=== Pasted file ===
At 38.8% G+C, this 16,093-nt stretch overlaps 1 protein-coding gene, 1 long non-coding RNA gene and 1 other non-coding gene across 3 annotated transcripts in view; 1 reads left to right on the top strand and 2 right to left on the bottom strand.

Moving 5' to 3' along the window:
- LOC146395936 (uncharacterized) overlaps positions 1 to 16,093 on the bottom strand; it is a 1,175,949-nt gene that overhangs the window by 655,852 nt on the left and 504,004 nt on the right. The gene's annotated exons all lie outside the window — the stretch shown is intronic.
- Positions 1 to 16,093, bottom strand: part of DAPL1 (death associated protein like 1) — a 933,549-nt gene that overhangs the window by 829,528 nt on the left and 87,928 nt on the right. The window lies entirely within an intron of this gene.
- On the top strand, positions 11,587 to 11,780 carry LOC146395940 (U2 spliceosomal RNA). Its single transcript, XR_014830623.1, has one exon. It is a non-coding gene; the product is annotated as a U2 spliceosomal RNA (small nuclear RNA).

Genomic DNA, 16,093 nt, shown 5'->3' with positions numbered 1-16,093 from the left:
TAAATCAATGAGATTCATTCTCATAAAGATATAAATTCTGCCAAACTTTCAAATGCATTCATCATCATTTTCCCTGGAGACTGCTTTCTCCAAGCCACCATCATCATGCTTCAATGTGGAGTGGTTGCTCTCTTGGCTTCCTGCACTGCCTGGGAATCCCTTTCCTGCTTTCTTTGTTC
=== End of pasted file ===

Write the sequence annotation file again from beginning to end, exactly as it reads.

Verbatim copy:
At 38.8% G+C, this 16,093-nt stretch overlaps 1 protein-coding gene, 1 long non-coding RNA gene and 1 other non-coding gene across 3 annotated transcripts in view; 1 reads left to right on the top strand and 2 right to left on the bottom strand.

Moving 5' to 3' along the window:
- LOC146395936 (uncharacterized) overlaps positions 1 to 16,093 on the bottom strand; it is a 1,175,949-nt gene that overhangs the window by 655,852 nt on the left and 504,004 nt on the right. The gene's annotated exons all lie outside the window — the stretch shown is intronic.
- Positions 1 to 16,093, bottom strand: part of DAPL1 (death associated protein like 1) — a 933,549-nt gene that overhangs the window by 829,528 nt on the left and 87,928 nt on the right. The window lies entirely within an intron of this gene.
- On the top strand, positions 11,587 to 11,780 carry LOC146395940 (U2 spliceosomal RNA). Its single transcript, XR_014830623.1, has one exon. It is a non-coding gene; the product is annotated as a U2 spliceosomal RNA (small nuclear RNA).

Genomic DNA, 16,093 nt, shown 5'->3' with positions numbered 1-16,093 from the left:
TAAATCAATGAGATTCATTCTCATAAAGATATAAATTCTGCCAAACTTTCAAATGCATTCATCATCATTTTCCCTGGAGACTGCTTTCTCCAAGCCACCATCATCATGCTTCAATGTGGAGTGGTTGCTCTCTTGGCTTCCTGCACTGCCTGGGAATCCCTTTCCTGCTTTCTTTGTTC